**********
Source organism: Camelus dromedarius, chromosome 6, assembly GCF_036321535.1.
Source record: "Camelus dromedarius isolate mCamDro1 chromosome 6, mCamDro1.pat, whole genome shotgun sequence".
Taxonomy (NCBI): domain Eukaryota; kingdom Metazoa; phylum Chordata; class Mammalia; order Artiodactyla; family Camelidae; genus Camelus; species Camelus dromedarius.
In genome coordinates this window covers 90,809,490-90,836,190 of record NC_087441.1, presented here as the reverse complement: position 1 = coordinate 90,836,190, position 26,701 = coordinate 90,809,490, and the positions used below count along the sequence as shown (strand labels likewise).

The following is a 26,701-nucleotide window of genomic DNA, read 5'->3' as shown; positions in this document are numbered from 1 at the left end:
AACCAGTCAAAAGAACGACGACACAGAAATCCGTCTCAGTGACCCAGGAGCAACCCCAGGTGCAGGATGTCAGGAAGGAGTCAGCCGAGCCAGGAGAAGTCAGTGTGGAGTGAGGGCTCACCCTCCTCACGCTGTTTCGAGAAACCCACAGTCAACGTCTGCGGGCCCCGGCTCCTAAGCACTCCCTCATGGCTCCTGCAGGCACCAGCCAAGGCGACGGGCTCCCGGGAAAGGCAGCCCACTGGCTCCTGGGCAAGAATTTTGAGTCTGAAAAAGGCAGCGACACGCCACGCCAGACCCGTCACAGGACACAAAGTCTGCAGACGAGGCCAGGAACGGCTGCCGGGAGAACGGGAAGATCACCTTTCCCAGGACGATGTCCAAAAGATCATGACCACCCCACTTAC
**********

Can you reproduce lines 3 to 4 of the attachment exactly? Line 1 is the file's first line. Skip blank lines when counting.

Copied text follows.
Taxonomy (NCBI): domain Eukaryota; kingdom Metazoa; phylum Chordata; class Mammalia; order Artiodactyla; family Camelidae; genus Camelus; species Camelus dromedarius.
In genome coordinates this window covers 90,809,490-90,836,190 of record NC_087441.1, presented here as the reverse complement: position 1 = coordinate 90,836,190, position 26,701 = coordinate 90,809,490, and the positions used below count along the sequence as shown (strand labels likewise).